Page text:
Fingers at the Window
D: Charles Lederer
W: Rose Caylor & Lawrence P. Bachmann
S: Lew Ayres, Laraine Day & Basil Rathbone
Rated PG - Approx 80 Minutes
- DANGER AT NIGHTFALL!
ROMANCE AT DAYBREAK!
Dedos Diabólicos (Diabolical Fingers) - Brazil
Schatten am Fenster (Shadow at the Window) - Germany
Follia scatenata (Madness Unleashed) - Italy
"Very pretty shot, Inspector. A bullseye!"
Turner Classic Movies never ceases to astound me. There I was searching for Halloween goodies to stock up the ol' DVR with and while searching through the listings, I happened across this interesting title: Fingers at the Window. "Gee, that sounds like it could be a horror flick" I said to myself. Was I right? Well, no....not exactly....I certainly would not classify this as an outright horror flick. More like murder-mystery noir with horror overtones.
See there's been a rash of ax murders in Chicago. Now before you say "1940's Slasher Flick" (which is what I thought I had stumble onto at first) I should tell you that these murders are not all committed by a single homicidal maniac. In fact each of the six murders were committed by six different men. Each of them highly mentally disturbed.....and I do mean DISTURBED....we're talking One Flew Over The Cuckoo's Nest here. So what's tying it all together? Why are mental patients suddenly taking up axes and chopping up the good citizens of Chicago? Ah, well, therein lies the mystery.
I don't think it's really a spoiler to tell you that it's the work of a single mastermind who is manipulating these men to murder. That we find out quite early on. It's the who and it's the why that make up the mystery.
Our two main protagonists, Edwina Brown and Oliver Duffy meet one night when Duffy spies a man with an ax following Edwina down a darkened street. Oliver being the wonderful and caring fellow that he is escorts Edwina home and watches over her from the fire escape. Seems like sticking your neck out quite a bit for someone you just met....but hey, what do I know.
As you may suspect a romance begins to brew between the two as the mystery deepens and another madman tries to turn Edwina into chopped liver (and intestines....and pancreas....and spleen). Duffy is on the case and (much to the chagrin of Inspector Gallagher, the lead homicide man on the case) starts to play detective himself.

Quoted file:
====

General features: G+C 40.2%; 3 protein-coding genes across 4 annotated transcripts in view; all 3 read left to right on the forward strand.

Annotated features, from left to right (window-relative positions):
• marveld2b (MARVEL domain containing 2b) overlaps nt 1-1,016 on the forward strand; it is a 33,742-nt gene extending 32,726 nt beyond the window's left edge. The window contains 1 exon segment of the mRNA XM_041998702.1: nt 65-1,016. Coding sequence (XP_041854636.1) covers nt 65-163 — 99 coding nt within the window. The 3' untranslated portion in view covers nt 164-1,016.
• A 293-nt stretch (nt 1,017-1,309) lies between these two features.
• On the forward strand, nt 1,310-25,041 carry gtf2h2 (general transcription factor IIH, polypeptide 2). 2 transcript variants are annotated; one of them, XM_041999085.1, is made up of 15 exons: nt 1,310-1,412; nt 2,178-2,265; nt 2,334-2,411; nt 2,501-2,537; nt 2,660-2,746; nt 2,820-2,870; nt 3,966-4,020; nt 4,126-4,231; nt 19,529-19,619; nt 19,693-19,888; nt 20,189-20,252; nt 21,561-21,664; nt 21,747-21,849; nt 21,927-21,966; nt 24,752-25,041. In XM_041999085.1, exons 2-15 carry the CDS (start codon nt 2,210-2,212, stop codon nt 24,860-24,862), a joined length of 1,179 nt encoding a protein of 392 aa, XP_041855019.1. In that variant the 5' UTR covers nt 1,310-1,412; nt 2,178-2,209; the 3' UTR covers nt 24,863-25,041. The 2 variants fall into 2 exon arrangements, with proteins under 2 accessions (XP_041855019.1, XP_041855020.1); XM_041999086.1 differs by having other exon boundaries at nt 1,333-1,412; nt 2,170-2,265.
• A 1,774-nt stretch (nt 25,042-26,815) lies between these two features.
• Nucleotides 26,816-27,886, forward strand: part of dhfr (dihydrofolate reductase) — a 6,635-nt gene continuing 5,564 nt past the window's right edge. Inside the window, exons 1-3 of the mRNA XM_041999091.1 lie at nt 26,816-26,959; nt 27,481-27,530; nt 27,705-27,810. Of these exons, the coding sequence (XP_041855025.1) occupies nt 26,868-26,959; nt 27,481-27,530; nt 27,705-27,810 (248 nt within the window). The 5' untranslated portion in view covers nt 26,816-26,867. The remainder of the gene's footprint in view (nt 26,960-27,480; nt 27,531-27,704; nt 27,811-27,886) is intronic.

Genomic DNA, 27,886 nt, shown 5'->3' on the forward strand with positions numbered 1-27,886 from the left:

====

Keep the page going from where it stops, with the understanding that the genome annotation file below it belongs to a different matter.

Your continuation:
The acting is delightfully over the top in typical 40's fashion. Duffy (played by Lew Ayers) isn't exactly a dashing hero but he's quite amusing and clever. Edwina (played by Laraine Day) is quite beautiful and their chemistry on screen is warm yet a bit wonky. Though it's played for humor, their banter back and forth is at times funny yet off putting as he outright calls her an idiot or tells another character that she hasn't got the brains of a pancake. You get the sense that they were attempting to make them something of a comedy team with Duffy as the partner with the one liners....but it adds unintentional humor where it doesn't belong. Edwina doesn't help matters much with some of her dialog either. At one point confessing that she'd been lying about important information before because she was afraid that he wouldn't be romantically interested in her anymore. I'll tell ya what....if someone's trying to chop me up with an ax....I'll worry about romance after the stalker and potential killer is taken care of.
Likewise the police and the psychiatrist they hire to help profile the killer are some of the most gullible and dim witted I've seen in some time. A psychiatrist who is supposedly one of the most respected and renowned in the entire world was easily fooled into thinking that Duffy was mental patient simply because he emulated what he saw another mental patient doing a few hours before. No examination. No Rorschach Test....no nothing. Five minutes of conversation and BLAMMO! He's got a full diagnosis for his "disorder" and not only that, allows him access to patient files because he believes him to be harmless!!! The police go along with whatever anybody tells them without much investigation or examination. It's a bit frustrating at times, but ultimately it all adds to the films wonky charms.
Are you kidding? This was made in 1942! No gore.
No creatures....but you do get several ax murderers stalking the streets of Chicago and an evil mastermind!
Don't let my small rant before sway you. The character flaws with the protagonists, psychiatrist and police are really minor grips in the long run. If you are a fan of classic films and noir films in particular then I think that you'll have a lot of fun with this one. There are some great uses of light and shadow in the cinematography and the revelation and resolution of the mystery at the end are quite satisfying.
Three out of Five Pizza Rolls